Rackspace Sheds Website Hosting Business as Sale Rumors Persist

The cloud services provider is selling its Cloud Site business to Liquid Web, while officials decline to speculate on rumors that it is being sold.

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Rackspace Hosting has sold its website hosting business amid speculation that the entire company could be sold.

Rackspace, which grew fast in the early years in part on the strength of its business hosting websites for companies, this week announced it had sold its Cloud Site unit to Liquid Web, a $90 million web hosting and cloud services provider that is planning to augment its existing offerings with the Rackspace platform.

"Unfortunately, our industry is trending toward unsupported services, which leaves fast-growing developers, digital agencies and designers alone, without a real person to turn to when they really need help," Liquid Web CEO Jim Geiger said in a statement. "However, at Liquid Web, day-in and day-out our people stand behind the creators of content and commerce and we're going to continue to stand behind those businesses who rely on the web and cloud."

Liquid Web officials said the plan for Cloud Sites is to grow it as a scalable all-in-one technology platform for high-traffic websites that will complement the company's existing portfolio and expand what development environments Liquid Web can support, including WordPress, Drupal, Joomla, .NET and PHP. The Cloud Site business will remain in San Antonio, Texas—Liquid Press is headquartered in Lansing, Mich.—and will grow Liquid Web's workforce to about 550 people and customer base to 30,000 worldwide.

No financial details about the sale were released.

The deal also will allow Rackspace officials to put more focus on its cloud efforts, including offering managed services to enterprises running all or parts of their businesses on public clouds like Amazon Web Services (AWS) and Microsoft Azure and on OpenStack-based private clouds. In a conference call with analysts and journalists to discuss the company's most recent quarterly financial numbers, President and CEO Taylor Rhodes said the AWS efforts have been particularly strong, with the company signing 277 customers since the service launched in October 2015, and Rackspace is looking to leverage is large existing customer base to grow the AWS managed services business.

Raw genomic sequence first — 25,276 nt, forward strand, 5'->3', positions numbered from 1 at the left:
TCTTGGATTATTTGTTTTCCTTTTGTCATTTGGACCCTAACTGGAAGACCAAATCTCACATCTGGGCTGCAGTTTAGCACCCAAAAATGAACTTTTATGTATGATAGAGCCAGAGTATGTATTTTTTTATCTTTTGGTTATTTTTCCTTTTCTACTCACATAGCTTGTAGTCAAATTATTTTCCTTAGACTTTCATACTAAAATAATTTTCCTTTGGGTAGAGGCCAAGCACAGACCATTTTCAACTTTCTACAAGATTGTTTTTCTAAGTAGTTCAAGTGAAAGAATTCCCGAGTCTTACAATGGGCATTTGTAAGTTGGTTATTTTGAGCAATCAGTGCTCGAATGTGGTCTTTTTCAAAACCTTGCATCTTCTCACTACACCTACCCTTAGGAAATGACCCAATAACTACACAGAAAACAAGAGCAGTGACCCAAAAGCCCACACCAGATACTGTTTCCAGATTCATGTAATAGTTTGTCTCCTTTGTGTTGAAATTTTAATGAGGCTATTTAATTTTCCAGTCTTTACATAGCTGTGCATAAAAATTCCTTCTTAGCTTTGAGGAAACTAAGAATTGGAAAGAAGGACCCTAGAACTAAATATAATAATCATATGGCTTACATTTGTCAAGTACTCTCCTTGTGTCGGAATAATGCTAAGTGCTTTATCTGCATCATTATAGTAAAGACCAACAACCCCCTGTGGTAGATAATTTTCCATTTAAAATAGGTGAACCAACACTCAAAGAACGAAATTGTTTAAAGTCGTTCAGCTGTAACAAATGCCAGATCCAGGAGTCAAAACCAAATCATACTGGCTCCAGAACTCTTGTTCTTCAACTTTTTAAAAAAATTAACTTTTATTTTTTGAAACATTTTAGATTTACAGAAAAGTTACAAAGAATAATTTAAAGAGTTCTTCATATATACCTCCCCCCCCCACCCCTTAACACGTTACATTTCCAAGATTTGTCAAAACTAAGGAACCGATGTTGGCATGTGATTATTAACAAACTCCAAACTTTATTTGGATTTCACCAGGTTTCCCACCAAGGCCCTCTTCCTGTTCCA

"In our Cloud Sites business, it runs several hundred thousand websites for its customers and it competes in a market that if we wanted to really focus there, we'd have to make some substantial investment," Rhodes said, according to a transcript on Seeking Alpha. "Instead, what we've been able to do is find a strategic buyer in Liquid Web, who will buy the company at a higher multiple than it was producing for us and allow us to both focus our portfolio, as well as find a happy home for that business and help us raise some incremental funds that we can invest in growth."

That investment in growth will be important for the company, which has transitioned into more of a cloud services provider and has struggled in an increasingly competitive cloud computing space that includes such heavyweights as AWS, Microsoft and IBM and a range of smaller businesses looking to carve out a place for themselves in the market.

Rackspace officials in May 2014 hired financial services firms to help them map out options for the company's future, including a possible sale to a third-party. Several months later, the officials said they had completed the evaluation and decided to push forward as an independent company rather than seeking a sale, and put Taylor in place as president and CEO.

However, speculation continued that Rackspace would be sold, with new reports surfacing earlier this month that a private equity firm was negotiating to buy the company. Reuters, citing unnamed sources, reported that Apollo Global Management was in talks to buy Rackspace for more than $3.5 billion. The Wall Street Journal reported that one or more private equity firms were in advanced talks for the company.

During the company's quarterly financial conference call Aug. 8, Rhodes declined to comment on the reports, which he called "rumors and speculation."

For the quarter, Rackspace saw revenue grow 7.2 percent, to $524 million, and profits climb 26 percent, to about $35 million. However, officials said they expect revenue for the current quarter to hit $510 million to $515 million, and lowered projections for revenue for the year to $2.06 billion to $2.08 billion, a drop from early expectations of $2.08 billion to $2.16 billion.